The promised string of legal challenges to how law-enforcement agencies are applying Arizona’s immigration law, SB 1070, is under way.
PHOENIX — Attorneys for immigrant rights groups asked the U.S. Supreme Court today to rebuff a last-ditch attempt by the state to start prosecuting people for harboring those not in the country legally.
After Arizona passed SB 1070 in 2010, it looked like many states would enact similar immigration laws.
About 45,000 donations from every state in the country — and a handful from outside the United States — brought in $3.8 million to the legal-defense fund Gov. Jan Brewer created in 2010 to defend SB 1070.
Law-enforcement officers along the border approached and detained people suspected of recently crossing into the country illegally even before Arizona’s tough new immigration law.
There was a time not long ago when the Border Patrol thanked Arizona officers for their cooperation with barbecues and practice ammunition. Now, departments get millions a year in paid overtime, with some officers nearly doubling their salaries and dozens more marked cars out patrolling the streets.
Arizona’s controversial immigration law took effect when the state was in the worst part of the recession, so gauging the economic impact is no small task.
Tucson police dispatchers fill out a form each time an officer requests an immigration check. The Star reviewed 2,030 forms completed in July and August and shared the findings with TPD Chief Roberto Villaseñor.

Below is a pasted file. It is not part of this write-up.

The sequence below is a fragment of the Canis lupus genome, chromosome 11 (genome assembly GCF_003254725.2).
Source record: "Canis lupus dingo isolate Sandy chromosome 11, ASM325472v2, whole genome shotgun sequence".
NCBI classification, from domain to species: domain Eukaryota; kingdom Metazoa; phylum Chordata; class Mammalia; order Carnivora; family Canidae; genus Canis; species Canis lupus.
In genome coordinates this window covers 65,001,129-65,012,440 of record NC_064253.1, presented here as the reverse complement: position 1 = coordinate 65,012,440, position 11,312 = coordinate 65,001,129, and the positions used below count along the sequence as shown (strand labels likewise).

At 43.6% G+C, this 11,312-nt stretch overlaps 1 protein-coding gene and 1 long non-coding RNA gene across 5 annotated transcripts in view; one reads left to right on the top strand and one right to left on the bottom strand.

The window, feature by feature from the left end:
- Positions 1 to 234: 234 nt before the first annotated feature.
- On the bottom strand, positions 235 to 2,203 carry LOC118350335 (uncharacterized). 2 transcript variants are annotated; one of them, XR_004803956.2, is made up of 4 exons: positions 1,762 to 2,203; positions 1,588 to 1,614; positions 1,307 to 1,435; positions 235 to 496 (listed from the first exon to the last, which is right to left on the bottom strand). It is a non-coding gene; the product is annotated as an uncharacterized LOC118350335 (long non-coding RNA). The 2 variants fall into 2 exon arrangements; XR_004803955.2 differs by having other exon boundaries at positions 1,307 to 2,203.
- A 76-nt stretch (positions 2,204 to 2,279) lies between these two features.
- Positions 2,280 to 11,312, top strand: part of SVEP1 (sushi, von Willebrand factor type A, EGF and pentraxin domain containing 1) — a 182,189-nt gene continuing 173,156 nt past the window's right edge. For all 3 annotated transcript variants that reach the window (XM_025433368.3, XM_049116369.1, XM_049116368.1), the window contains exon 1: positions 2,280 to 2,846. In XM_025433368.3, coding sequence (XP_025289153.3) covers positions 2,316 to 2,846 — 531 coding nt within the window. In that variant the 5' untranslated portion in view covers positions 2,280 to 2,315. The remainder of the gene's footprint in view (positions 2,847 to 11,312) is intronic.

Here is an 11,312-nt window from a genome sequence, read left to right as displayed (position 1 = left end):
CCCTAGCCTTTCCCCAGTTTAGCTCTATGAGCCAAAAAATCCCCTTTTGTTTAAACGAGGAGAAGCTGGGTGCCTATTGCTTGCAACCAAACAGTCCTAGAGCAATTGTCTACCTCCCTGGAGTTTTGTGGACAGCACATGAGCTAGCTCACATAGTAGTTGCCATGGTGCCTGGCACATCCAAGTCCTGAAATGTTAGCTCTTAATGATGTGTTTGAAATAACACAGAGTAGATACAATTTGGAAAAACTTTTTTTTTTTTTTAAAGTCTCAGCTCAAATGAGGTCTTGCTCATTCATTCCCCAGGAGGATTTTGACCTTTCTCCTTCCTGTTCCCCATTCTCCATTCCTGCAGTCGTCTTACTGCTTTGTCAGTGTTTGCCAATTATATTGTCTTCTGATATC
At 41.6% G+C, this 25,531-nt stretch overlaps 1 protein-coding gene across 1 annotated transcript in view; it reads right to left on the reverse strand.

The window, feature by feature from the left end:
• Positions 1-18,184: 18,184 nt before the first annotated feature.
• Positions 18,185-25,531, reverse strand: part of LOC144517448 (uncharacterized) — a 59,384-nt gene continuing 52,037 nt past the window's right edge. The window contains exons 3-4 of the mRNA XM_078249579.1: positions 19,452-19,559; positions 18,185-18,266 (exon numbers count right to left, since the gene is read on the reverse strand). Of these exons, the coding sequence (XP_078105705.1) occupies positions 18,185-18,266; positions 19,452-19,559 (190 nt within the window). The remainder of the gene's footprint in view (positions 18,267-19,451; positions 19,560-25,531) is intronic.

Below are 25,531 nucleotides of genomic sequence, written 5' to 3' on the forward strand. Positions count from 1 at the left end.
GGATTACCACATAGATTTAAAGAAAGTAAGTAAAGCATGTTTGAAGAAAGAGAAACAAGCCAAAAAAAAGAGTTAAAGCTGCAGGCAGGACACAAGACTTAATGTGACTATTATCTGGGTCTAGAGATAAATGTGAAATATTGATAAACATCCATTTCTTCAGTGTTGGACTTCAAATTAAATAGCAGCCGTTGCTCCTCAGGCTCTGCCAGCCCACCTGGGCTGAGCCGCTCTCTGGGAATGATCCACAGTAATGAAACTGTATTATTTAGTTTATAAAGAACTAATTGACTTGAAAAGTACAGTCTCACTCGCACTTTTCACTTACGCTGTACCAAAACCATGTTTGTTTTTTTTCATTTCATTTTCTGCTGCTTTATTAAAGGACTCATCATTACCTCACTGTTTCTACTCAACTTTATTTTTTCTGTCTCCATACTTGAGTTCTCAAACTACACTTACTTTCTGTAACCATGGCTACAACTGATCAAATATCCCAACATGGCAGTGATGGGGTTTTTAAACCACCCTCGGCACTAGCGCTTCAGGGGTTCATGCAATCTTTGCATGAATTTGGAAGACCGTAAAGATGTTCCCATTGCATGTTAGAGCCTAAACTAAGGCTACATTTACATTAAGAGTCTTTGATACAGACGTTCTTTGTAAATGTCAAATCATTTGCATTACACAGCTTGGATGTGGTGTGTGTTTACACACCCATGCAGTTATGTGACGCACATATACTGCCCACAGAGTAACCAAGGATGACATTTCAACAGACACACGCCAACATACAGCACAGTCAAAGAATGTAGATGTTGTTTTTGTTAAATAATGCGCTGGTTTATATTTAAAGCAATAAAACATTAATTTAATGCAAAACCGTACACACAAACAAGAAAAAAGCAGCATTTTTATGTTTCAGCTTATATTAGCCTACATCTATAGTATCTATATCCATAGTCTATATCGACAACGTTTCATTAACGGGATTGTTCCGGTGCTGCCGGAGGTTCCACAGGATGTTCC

The immigration-status checks SB 1070 requires are not always as simple as a request for information sent over the radio.
A call from local police to the Border Patrol does not necessarily lead to a deportation.
Last summer, the Arizona Civil Rights Board sent a survey about SB 1070-related policies to the 134 law-enforcement agencies in the state, and 34 agencies responded.
On Oct. 2, a U.S. district judge permanently blocked Maricopa County Sheriff’s Office from continuing with several practices related to its immigration enforcement and required radically improved record keeping.
SB 1070 was supposed to standardize local immigration enforcement across Arizona.
PHOENIX — Saying they were protecting the legislative process, the House and Senate voted along party lines Thursday to hire a lawyer to help them fight subpoenas over the state’s controversial 2010 immigration law.
PHOENIX — Senate Republicans took the first steps Tuesday to having taxpayers pick up the legal tab for current and former lawmakers who are fighting subpoenas over their private emails related to immigration legislation.
PHOENIX — Republican legislative leaders are moving to use taxpayer funds to pay the legal fees of current and former lawmakers whose personal emails have been subpoenaed in the ongoing legal fight over a 2010 immigration law.
PHOENIX — Gov. Jan Brewer is asking the nation’s high court to let Arizona enforce a 2010 law making it a crime to knowingly transport or harbor illegal immigrants.
Tucson police officers got new orders from the City Council on how to enforce SB 1070.
Recent community protests and last month’s 9th U.S. Circuit Court ruling striking additional sections of SB 1070 have brought Arizona’s infamous “papers, please” law back into the public spotlight. How we address this issue affects the security of our city and future opportunities for Tucson…
PHOENIX — A federal appeals court on Tuesday ruled Arizona cannot enforce yet another provision of its controversial 2010 law aimed at illegal immigration.